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documentation fees, DOC, contract

Sales and Service

Are You Leaving PDI or DOC Profit on the Table?

Recently, I was talking to the owner of a local powersports store who says his customers fight against any pre-delivery inspection (PDI) charge and will not pay a documentation (DOC) charge. I replied that his sales staff needs to be trained on how to justify the charge and his customers will pay it without much fight. Of course, he told me I don’t know his clients and that it’s impossible to charge them these fees.

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It sounds to me like he has given up even before he tries. If people are shown these charges are part of the process, they will have no problem accepting them. In the last several years, we have not lowered the charges once. Believe it or don’t. Not once. Not on any deal. We do have a sliding scale, whereby the less expensive bikes have a smaller charge, but we always charge it.

Yes, we do have some bikes that we want to sell because we have too many or they have been around too long, and with them, we just concentrate on the price itself. Yes, we get the aggressive customer who says “I never pay DOC charges!” We just ignore his posturing, and usually that objection just disappears as we go through the process. Sometimes, we give the clients a small gift card to our store. That most often does the trick. But, these gift cards are few and far between. We have also noted that over the years, most of our competitors have started to do the same — but not all.


I often hear of stores just decreasing or dropping the fees altogether at the first sign of fight from the client. Don’t do it! You don’t have to. Of course, lately we haven’t had too many units nor for too long. This is the time to continually stress the lack of product, almost from the first contact, and keep pounding that nail all the way through the sales process.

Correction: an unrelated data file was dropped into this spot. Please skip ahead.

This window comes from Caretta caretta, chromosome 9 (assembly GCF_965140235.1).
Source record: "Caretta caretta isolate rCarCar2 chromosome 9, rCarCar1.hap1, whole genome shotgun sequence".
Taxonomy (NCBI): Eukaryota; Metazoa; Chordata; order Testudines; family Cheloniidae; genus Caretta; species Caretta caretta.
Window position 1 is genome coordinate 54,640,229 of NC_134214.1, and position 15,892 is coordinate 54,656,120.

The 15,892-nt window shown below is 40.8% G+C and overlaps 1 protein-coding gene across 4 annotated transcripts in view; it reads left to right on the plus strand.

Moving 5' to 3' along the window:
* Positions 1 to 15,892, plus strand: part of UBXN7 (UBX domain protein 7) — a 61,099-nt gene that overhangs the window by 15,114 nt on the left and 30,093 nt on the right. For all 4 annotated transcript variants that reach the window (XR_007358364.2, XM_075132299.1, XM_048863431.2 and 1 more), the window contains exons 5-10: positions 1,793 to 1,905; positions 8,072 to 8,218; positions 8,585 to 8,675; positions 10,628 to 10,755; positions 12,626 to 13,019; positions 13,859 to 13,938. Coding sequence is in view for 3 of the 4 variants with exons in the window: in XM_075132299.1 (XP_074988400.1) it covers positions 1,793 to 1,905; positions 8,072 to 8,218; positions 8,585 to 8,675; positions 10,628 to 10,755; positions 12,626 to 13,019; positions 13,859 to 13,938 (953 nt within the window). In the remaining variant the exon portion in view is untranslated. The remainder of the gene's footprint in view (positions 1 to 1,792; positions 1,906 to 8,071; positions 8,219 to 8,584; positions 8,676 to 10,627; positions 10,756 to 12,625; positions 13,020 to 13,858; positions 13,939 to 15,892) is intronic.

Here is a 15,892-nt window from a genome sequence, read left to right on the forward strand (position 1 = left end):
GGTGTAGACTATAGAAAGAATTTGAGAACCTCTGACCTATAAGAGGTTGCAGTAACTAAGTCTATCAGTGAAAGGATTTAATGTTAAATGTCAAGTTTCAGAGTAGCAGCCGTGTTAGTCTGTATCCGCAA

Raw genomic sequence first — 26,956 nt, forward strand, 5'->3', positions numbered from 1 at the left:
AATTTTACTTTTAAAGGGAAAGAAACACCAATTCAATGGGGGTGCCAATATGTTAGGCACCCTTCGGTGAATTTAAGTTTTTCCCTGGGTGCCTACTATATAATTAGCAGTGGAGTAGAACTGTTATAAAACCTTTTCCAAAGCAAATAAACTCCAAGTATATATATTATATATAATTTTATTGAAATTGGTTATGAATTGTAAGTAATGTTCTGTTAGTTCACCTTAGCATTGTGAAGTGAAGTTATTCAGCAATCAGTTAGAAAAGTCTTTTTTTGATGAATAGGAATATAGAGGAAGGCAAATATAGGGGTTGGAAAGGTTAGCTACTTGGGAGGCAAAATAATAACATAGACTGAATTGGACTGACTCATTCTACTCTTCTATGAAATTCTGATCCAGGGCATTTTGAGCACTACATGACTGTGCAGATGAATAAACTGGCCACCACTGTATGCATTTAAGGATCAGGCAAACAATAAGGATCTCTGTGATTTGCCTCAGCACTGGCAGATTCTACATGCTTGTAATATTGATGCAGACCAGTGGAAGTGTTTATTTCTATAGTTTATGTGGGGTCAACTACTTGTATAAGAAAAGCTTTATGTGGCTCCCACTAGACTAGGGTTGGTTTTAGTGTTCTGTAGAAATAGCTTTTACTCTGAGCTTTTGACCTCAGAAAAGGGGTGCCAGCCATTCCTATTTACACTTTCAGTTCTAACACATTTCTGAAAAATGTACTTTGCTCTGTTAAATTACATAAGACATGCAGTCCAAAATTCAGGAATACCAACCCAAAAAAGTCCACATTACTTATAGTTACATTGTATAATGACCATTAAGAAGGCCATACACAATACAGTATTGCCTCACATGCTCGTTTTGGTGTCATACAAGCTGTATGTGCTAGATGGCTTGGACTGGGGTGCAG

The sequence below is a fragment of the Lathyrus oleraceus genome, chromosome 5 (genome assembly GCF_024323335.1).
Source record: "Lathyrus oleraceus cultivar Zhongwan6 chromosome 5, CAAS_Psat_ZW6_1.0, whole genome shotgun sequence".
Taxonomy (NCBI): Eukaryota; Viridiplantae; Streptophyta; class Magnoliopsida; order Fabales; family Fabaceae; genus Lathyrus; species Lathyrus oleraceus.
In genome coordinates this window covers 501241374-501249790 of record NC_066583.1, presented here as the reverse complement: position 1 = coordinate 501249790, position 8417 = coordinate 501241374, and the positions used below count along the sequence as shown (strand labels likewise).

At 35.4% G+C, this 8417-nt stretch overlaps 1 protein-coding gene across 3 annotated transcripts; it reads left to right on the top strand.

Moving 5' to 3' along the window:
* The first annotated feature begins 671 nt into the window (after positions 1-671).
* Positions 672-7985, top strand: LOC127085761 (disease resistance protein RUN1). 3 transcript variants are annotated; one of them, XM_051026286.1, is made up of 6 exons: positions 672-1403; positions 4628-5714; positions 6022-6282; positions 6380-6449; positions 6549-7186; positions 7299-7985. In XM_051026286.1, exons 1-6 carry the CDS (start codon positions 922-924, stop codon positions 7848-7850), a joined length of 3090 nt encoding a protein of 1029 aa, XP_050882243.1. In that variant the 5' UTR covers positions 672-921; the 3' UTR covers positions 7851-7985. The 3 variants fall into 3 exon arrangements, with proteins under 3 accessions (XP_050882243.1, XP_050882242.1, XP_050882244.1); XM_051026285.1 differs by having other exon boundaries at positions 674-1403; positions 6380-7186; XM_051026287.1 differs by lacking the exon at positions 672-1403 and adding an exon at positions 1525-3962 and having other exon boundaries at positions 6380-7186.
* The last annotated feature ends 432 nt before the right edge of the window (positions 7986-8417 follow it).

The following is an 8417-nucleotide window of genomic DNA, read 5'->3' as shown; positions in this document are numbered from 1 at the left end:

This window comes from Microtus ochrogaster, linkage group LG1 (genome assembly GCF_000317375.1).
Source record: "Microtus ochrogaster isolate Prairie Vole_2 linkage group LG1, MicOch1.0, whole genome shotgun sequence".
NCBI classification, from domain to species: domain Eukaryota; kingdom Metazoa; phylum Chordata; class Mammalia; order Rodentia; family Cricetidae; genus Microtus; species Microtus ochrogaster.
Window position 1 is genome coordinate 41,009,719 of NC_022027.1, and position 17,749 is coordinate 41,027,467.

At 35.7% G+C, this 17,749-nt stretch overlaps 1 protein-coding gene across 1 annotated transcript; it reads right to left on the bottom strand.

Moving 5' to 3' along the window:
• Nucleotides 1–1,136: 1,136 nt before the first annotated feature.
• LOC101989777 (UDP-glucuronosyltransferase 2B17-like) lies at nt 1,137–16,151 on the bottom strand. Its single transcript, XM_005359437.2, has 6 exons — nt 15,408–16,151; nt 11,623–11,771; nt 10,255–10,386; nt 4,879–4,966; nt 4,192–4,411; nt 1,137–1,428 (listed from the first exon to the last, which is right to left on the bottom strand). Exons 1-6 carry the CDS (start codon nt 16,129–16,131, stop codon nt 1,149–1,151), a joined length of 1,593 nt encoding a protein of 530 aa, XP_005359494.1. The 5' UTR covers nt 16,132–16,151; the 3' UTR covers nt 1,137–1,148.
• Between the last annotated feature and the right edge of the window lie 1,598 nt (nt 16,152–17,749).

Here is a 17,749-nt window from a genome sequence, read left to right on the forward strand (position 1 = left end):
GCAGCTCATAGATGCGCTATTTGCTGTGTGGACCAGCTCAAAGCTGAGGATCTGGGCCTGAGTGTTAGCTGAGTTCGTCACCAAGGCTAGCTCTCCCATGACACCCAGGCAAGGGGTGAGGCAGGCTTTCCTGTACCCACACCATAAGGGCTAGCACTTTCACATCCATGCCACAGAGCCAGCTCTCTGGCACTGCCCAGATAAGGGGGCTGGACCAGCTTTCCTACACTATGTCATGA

Getting the fees right now is easy because of supply shortages. We all should keep stressing the fact that they are just a fact of life and part of our cost of doing business. Make sure the customer knows that you have very few in stock and no more until sometime in the next few months. We all know that someday there will be too much product, but if we are firm now, our customers will accept the existence of the fees. It’s all in getting them used to it.


This local shop I’m talking about actually advertises that it never charges a DOC fee. It sells between 200 to 300 new units a year. It could sell more, but it is not aggressive and has taken the easy way out. If you do the math, 200 to 300 units multiplied by $295 each is a pile of profit it is totally missing. The owner says he sells more units this way, and I’m sure he sells some units only because of this decision, but once again, we never drop those charges and have very little pushback on it.

I also have found, as I’m sure you have, the customers who grind out the deal in a way that makes you wish you’d gone to dental school like your mother wanted are almost always the ones who turn out to be nightmares as time goes along. Actually attracting these customers by cutting fees seems to me to be a fool’s errand. 


It does take training as well as a different mindset, but it can be done. Don’t tell me you can’t do it. That would be incorrect, and you should give your head a shake if that is the road you have taken.

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